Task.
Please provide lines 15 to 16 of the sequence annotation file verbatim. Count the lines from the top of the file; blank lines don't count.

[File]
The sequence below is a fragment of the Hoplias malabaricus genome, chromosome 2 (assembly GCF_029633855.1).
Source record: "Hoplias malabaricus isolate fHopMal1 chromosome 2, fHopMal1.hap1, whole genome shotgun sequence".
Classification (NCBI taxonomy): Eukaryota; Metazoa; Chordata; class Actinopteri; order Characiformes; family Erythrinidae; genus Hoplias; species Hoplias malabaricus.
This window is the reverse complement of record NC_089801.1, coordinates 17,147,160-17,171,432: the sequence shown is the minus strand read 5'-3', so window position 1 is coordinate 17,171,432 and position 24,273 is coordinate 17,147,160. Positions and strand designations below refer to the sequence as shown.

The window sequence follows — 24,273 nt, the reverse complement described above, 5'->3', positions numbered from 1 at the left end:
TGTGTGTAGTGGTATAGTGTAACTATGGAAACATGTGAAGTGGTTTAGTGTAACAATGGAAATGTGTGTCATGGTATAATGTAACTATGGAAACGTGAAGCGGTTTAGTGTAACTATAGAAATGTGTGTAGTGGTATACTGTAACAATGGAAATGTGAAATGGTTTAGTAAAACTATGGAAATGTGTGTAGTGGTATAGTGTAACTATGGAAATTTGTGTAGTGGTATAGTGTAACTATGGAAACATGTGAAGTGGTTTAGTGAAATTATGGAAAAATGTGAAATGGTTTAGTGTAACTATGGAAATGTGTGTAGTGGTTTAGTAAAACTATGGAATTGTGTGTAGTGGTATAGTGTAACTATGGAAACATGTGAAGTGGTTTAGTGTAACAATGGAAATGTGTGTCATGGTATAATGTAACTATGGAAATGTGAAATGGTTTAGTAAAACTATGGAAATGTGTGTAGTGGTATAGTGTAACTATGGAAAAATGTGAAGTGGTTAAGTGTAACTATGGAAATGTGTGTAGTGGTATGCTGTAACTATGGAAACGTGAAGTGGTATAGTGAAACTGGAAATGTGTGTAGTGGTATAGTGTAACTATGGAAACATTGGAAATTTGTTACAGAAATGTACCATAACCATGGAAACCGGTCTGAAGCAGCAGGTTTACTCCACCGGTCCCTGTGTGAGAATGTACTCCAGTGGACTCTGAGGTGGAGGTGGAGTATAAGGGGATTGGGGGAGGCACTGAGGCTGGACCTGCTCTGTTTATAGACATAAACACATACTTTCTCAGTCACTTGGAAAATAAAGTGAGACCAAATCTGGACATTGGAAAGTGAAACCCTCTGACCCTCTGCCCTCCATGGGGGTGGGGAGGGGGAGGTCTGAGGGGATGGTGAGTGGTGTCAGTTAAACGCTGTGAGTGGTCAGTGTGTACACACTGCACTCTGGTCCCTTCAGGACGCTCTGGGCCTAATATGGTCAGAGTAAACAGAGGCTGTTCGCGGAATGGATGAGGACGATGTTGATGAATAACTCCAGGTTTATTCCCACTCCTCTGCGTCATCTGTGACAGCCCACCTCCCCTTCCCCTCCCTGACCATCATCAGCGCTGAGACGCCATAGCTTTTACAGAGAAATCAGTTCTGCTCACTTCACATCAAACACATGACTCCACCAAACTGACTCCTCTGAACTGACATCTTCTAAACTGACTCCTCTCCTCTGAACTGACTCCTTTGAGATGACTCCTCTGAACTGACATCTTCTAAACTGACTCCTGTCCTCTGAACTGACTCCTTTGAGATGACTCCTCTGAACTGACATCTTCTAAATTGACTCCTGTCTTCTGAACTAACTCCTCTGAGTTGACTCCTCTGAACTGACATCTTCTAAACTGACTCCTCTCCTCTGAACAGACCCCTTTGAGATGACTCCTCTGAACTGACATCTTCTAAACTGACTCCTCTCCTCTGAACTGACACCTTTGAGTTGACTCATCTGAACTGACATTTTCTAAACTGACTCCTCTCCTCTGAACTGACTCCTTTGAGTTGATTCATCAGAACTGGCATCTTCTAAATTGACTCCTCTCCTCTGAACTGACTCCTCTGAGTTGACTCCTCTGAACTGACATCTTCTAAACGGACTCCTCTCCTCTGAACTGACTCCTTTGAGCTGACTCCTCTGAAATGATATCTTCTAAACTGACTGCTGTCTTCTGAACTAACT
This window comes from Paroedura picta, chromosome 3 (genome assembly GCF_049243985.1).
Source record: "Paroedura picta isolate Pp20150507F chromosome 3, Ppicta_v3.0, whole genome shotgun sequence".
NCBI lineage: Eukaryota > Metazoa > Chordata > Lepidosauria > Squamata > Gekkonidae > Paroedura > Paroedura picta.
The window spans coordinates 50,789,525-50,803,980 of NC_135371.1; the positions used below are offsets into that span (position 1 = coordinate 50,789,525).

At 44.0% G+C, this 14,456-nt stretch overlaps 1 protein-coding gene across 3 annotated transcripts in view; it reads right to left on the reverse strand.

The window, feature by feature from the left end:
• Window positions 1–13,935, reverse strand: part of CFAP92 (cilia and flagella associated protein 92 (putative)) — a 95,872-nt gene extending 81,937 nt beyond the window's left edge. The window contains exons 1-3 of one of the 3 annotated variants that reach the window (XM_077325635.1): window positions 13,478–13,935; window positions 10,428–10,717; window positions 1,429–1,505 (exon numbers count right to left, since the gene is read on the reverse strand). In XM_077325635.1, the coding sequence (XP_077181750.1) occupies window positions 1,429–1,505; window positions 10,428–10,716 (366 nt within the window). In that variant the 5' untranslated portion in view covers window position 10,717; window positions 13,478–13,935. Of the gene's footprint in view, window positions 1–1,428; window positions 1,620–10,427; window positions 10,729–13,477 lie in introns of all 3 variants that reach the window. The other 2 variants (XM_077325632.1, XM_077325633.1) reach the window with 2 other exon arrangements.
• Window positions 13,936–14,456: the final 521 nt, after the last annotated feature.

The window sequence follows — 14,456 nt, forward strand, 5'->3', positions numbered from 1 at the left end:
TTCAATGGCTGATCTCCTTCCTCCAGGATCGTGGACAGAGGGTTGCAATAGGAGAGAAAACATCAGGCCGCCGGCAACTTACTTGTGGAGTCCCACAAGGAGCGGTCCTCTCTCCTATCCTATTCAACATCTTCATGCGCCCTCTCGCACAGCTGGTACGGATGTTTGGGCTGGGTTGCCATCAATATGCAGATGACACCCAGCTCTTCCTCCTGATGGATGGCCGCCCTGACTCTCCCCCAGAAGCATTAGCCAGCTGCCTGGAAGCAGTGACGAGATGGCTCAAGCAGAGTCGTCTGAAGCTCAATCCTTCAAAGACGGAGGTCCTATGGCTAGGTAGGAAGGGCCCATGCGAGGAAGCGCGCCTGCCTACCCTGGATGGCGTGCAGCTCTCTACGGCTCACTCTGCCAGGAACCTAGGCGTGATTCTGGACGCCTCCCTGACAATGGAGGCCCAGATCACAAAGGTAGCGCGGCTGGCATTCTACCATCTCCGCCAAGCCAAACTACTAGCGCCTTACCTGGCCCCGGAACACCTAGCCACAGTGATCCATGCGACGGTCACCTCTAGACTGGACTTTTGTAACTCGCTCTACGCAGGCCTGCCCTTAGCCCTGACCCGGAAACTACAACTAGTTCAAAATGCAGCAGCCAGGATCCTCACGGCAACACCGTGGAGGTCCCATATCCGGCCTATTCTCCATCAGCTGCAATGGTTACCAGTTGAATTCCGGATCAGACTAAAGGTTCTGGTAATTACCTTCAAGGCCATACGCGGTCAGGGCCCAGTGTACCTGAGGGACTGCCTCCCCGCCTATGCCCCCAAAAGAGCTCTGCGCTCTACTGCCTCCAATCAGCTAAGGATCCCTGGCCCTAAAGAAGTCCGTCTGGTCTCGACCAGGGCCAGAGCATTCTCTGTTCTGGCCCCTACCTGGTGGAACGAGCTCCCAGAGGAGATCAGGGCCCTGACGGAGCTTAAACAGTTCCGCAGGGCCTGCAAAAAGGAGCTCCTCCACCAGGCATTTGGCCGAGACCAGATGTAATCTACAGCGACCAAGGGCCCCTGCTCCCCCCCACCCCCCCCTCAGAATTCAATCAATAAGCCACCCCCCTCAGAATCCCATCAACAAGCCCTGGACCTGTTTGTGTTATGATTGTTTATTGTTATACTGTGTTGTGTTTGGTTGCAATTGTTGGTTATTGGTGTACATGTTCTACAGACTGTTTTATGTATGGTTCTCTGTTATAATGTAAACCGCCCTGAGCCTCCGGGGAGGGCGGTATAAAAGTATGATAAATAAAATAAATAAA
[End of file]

The window sequence follows — 14,456 nt, forward strand, 5'->3', positions numbered from 1 at the left end:
TTCAATGGCTGATCTCCTTCCTCCAGGATCGTGGACAGAGGGTTGCAATAGGAGAGAAAACATCAGGCCGCCGGCAACTTACTTGTGGAGTCCCACAAGGAGCGGTCCTCTCTCCTATCCTATTCAACATCTTCATGCGCCCTCTCGCACAGCTGGTACGGATGTTTGGGCTGGGTTGCCATCAATATGCAGATGACACCCAGCTCTTCCTCCTGATGGATGGCCGCCCTGACTCTCCCCCAGAAGCATTAGCCAGCTGCCTGGAAGCAGTGACGAGATGGCTCAAGCAGAGTCGTCTGAAGCTCAATCCTTCAAAGACGGAGGTCCTATGGCTAGGTAGGAAGGGCCCATGCGAGGAAGCGCGCCTGCCTACCCTGGATGGCGTGCAGCTCTCTACGGCTCACTCTGCCAGGAACCTAGGCGTGATTCTGGACGCCTCCCTGACAATGGAGGCCCAGATCACAAAGGTAGCGCGGCTGGCATTCTACCATCTCCGCCAAGCCAAACTACTAGCGCCTTACCTGGCCCCGGAACACCTAGCCACAGTGATCCATGCGACGGTCACCTCTAGACTGGACTTTTGTAACTCGCTCTACGCAGGCCTGCCCTTAGCCCTGACCCGGAAACTACAACTAGTTCAAAATGCAGCAGCCAGGATCCTCACGGCAACACCGTGGAGGTCCCATATCCGGCCTATTCTCCATCAGCTGCAATGGTTACCAGTTGAATTCCGGATCAGACTAAAGGTTCTGGTAATTACCTTCAAGGCCATACGCGGTCAGGGCCCAGTGTACCTGAGGGACTGCCTCCCCGCCTATGCCCCCAAAAGAGCTCTGCGCTCTACTGCCTCCAATCAGCTAAGGATCCCTGGCCCTAAAGAAGTCCGTCTGGTCTCGACCAGGGCCAGAGCATTCTCTGTTCTGGCCCCTACCTGGTGGAACGAGCTCCCAGAGGAGATCAGGGCCCTGACGGAGCTTAAACAGTTCCGCAGGGCCTGCAAAAAGGAGCTCCTCCACCAGGCATTTGGCCGAGACCAGATGTAATCTACAGCGACCAAGGGCCCCTGCTCCCCCCCACCCCCCCCTCAGAATTCAATCAATAAGCCACCCCCCTCAGAATCCCATCAACAAGCCCTGGACCTGTTTGTGTTATGATTGTTTATTGTTATACTGTGTTGTGTTTGGTTGCAATTGTTGGTTATTGGTGTACATGTTCTACAGACTGTTTTATGTATGGTTCTCTGTTATAATGTAAACCGCCCTGAGCCTCCGGGGAGGGCGGTATAAAAGTATGATAAATAAAATAAATAAA